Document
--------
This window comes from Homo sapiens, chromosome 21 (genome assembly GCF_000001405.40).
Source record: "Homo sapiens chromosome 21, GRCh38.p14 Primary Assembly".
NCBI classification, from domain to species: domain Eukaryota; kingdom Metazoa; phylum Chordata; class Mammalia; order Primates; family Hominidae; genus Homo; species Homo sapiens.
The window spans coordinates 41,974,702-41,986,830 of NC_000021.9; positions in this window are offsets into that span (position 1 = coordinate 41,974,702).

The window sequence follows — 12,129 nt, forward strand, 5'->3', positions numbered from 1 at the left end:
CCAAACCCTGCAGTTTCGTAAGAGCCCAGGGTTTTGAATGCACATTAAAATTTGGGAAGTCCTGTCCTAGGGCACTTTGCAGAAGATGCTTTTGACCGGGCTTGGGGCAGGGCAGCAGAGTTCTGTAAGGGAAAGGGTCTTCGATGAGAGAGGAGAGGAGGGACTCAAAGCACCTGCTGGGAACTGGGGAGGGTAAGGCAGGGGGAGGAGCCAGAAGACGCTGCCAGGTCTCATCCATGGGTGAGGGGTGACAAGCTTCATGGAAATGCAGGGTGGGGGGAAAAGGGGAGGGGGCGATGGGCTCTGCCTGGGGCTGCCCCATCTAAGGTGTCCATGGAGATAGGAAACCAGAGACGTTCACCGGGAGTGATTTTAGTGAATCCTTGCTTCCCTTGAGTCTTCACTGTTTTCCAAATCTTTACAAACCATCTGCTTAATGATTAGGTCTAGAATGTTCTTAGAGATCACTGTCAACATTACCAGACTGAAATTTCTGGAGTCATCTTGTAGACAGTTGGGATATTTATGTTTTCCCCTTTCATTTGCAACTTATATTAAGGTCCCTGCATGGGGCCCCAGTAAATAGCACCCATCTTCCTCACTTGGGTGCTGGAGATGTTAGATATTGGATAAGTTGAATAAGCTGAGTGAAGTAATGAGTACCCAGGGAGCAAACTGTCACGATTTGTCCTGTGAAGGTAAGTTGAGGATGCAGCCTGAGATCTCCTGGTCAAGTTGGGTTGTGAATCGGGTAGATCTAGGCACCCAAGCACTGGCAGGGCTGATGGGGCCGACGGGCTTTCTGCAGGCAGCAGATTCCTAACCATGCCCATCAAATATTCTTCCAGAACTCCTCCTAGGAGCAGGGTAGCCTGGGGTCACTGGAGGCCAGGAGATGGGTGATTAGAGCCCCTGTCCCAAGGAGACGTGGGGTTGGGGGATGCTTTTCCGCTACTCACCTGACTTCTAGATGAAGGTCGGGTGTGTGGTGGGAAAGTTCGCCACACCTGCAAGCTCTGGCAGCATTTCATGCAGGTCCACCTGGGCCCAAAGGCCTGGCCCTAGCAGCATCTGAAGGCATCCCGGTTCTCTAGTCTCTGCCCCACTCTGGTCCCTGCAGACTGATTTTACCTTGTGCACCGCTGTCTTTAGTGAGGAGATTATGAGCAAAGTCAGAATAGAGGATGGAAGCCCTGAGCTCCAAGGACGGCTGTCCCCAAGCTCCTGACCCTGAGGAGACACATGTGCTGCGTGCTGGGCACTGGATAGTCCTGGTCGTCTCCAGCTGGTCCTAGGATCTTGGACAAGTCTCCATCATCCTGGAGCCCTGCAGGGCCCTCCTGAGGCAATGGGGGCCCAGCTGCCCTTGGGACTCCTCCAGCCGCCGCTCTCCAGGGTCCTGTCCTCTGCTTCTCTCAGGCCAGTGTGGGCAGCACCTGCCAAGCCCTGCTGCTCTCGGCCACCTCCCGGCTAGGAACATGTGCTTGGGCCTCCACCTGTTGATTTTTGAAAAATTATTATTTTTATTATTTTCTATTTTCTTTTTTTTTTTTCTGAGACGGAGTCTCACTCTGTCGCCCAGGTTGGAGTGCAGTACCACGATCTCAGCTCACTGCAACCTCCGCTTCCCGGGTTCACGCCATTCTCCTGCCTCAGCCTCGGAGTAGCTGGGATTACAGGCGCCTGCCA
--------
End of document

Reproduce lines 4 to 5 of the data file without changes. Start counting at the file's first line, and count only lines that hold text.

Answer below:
The window spans coordinates 41,974,702-41,986,830 of NC_000021.9; positions in this window are offsets into that span (position 1 = coordinate 41,974,702).

The window sequence follows — 12,129 nt, forward strand, 5'->3', positions numbered from 1 at the left end: